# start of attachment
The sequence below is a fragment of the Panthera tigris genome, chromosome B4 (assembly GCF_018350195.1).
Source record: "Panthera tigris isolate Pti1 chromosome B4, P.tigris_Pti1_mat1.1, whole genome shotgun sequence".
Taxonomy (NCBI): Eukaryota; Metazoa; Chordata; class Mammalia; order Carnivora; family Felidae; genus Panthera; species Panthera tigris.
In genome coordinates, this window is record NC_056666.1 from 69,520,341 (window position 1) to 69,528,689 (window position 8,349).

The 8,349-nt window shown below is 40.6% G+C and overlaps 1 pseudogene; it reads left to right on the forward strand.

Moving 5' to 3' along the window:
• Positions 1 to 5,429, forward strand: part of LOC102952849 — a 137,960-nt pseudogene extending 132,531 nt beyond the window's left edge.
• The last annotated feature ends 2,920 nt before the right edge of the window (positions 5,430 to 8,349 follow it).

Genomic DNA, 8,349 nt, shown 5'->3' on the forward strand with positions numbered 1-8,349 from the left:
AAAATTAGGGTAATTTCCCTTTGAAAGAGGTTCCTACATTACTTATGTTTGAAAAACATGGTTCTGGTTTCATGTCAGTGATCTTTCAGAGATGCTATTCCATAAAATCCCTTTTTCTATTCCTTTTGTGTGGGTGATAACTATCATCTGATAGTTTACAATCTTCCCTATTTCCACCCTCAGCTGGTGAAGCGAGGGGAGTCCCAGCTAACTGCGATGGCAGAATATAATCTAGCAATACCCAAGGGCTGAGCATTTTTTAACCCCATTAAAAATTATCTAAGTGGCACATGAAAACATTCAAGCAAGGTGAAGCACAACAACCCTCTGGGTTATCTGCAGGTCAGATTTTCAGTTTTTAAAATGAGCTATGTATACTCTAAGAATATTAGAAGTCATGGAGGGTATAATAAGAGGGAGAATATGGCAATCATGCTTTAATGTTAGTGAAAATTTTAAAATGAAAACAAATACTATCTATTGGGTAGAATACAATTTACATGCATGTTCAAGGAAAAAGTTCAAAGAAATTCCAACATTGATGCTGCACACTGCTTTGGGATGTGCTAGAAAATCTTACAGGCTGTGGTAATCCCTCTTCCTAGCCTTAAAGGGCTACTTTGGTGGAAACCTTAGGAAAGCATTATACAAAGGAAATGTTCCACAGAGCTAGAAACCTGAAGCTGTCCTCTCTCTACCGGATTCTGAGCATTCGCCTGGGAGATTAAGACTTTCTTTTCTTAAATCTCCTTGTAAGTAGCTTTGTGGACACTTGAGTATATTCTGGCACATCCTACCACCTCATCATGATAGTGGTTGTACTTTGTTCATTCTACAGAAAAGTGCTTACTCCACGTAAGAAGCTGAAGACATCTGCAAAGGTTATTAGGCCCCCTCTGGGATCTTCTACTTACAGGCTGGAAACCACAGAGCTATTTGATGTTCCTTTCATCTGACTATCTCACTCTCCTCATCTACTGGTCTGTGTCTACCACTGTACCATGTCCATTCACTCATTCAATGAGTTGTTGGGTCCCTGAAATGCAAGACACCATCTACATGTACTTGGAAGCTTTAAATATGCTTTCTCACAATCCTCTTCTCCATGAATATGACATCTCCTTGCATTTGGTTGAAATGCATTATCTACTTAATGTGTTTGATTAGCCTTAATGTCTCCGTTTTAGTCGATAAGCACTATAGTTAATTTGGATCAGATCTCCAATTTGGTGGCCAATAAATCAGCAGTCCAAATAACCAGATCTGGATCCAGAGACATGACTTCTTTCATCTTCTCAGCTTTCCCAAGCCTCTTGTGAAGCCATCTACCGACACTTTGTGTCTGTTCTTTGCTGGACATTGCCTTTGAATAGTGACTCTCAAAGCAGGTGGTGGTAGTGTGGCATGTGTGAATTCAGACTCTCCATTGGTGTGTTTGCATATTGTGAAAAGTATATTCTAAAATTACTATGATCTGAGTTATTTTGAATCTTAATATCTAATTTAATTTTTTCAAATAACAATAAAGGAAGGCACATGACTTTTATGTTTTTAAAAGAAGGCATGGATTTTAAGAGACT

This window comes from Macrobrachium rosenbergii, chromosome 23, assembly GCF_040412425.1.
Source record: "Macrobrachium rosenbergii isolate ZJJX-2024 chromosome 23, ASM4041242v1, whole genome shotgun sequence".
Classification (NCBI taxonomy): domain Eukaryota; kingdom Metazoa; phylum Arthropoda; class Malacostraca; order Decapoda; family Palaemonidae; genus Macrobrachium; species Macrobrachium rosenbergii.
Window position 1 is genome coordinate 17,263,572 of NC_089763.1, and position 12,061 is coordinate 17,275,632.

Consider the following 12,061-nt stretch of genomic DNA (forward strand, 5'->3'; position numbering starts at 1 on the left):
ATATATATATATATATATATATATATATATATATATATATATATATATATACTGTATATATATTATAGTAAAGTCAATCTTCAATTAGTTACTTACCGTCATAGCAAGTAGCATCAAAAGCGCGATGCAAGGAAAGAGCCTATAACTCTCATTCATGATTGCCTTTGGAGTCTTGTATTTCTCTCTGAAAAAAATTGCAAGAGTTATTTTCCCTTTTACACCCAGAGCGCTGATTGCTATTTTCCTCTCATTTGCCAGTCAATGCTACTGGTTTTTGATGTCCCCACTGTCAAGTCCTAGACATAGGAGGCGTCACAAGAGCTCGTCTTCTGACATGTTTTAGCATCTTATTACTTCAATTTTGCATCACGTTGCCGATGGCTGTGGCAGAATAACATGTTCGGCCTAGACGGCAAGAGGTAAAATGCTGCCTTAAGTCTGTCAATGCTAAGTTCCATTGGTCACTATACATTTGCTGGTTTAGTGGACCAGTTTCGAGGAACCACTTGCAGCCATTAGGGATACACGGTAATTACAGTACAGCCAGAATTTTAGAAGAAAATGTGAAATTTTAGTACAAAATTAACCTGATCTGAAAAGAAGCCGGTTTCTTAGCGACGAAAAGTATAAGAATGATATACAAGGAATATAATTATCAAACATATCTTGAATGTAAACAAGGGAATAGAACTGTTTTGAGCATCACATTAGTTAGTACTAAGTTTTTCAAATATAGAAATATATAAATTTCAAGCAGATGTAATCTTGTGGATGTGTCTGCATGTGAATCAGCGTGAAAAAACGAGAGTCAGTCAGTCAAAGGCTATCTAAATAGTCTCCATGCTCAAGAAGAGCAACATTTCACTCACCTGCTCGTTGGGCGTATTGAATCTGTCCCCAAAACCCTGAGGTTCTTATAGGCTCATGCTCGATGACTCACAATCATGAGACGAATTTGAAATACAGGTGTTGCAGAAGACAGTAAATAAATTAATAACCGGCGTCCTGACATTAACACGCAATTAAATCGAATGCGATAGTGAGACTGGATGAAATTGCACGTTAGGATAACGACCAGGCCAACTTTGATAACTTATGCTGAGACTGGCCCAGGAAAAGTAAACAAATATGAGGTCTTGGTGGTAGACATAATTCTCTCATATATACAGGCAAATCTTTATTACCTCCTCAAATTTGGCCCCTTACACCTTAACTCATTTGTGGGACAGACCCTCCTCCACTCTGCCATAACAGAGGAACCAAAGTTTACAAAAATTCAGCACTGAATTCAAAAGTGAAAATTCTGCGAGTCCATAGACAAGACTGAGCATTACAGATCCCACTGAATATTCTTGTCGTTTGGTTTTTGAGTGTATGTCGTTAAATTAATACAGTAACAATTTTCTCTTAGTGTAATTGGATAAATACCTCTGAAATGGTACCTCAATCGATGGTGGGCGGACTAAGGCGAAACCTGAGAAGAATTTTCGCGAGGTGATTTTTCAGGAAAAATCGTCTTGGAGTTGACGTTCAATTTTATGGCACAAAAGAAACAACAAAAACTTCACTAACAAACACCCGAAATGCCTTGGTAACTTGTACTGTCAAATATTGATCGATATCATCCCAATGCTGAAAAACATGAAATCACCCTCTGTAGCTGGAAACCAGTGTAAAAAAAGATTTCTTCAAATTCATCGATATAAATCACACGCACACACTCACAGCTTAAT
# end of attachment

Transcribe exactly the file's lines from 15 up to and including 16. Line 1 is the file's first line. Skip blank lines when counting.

Consider the following 12,061-nt stretch of genomic DNA (forward strand, 5'->3'; position numbering starts at 1 on the left):
ATATATATATATATATATATATATATATATATATATATATATATATATATACTGTATATATATTATAGTAAAGTCAATCTTCAATTAGTTACTTACCGTCATAGCAAGTAGCATCAAAAGCGCGATGCAAGGAAAGAGCCTATAACTCTCATTCATGATTGCCTTTGGAGTCTTGTATTTCTCTCTGAAAAAAATTGCAAGAGTTATTTTCCCTTTTACACCCAGAGCGCTGATTGCTATTTTCCTCTCATTTGCCAGTCAATGCTACTGGTTTTTGATGTCCCCACTGTCAAGTCCTAGACATAGGAGGCGTCACAAGAGCTCGTCTTCTGACATGTTTTAGCATCTTATTACTTCAATTTTGCATCACGTTGCCGATGGCTGTGGCAGAATAACATGTTCGGCCTAGACGGCAAGAGGTAAAATGCTGCCTTAAGTCTGTCAATGCTAAGTTCCATTGGTCACTATACATTTGCTGGTTTAGTGGACCAGTTTCGAGGAACCACTTGCAGCCATTAGGGATACACGGTAATTACAGTACAGCCAGAATTTTAGAAGAAAATGTGAAATTTTAGTACAAAATTAACCTGATCTGAAAAGAAGCCGGTTTCTTAGCGACGAAAAGTATAAGAATGATATACAAGGAATATAATTATCAAACATATCTTGAATGTAAACAAGGGAATAGAACTGTTTTGAGCATCACATTAGTTAGTACTAAGTTTTTCAAATATAGAAATATATAAATTTCAAGCAGATGTAATCTTGTGGATGTGTCTGCATGTGAATCAGCGTGAAAAAACGAGAGTCAGTCAGTCAAAGGCTATCTAAATAGTCTCCATGCTCAAGAAGAGCAACATTTCACTCACCTGCTCGTTGGGCGTATTGAATCTGTCCCCAAAACCCTGAGGTTCTTATAGGCTCATGCTCGATGACTCACAATCATGAGACGAATTTGAAATACAGGTGTTGCAGAAGACAGTAAATAAATTAATAACCGGCGTCCTGACATTAACACGCAATTAAATCGAATGCGATAGTGAGACTGGATGAAATTGCACGTTAGGATAACGACCAGGCCAACTTTGATAACTTATGCTGAGACTGGCCCAGGAAAAGTAAACAAATATGAGGTCTTGGTGGTAGACATAATTCTCTCATATATACAGGCAAATCTTTATTACCTCCTCAAATTTGGCCCCTTACACCTTAACTCATTTGTGGGACAGACCCTCCTCCACTCTGCCATAACAGAGGAACCAAAGTTTACAAAAATTCAGCACTGAATTCAAAAGTGAAAATTCTGCGAGTCCATAGACAAGACTGAGCATTACAGATCCCACTGAATATTCTTGTCGTTTGGTTTTTGAGTGTATGTCGTTAAATTAATACAGTAACAATTTTCTCTTAGTGTAATTGGATAAATACCTCTGAAATGGTACCTCAATCGATGGTGGGCGGACTAAGGCGAAACCTGAGAAGAATTTTCGCGAGGTGATTTTTCAGGAAAAATCGTCTTGGAGTTGACGTTCAATTTTATGGCACAAAAGAAACAACAAAAACTTCACTAACAAACACCCGAAATGCCTTGGTAACTTGTACTGTCAAATATTGATCGATATCATCCCAATGCTGAAAAACATGAAATCACCCTCTGTAGCTGGAAACCAGTGTAAAAAAAGATTTCTTCAAATTCATCGATATAAATCACACGCACACACTCACAGCTTAAT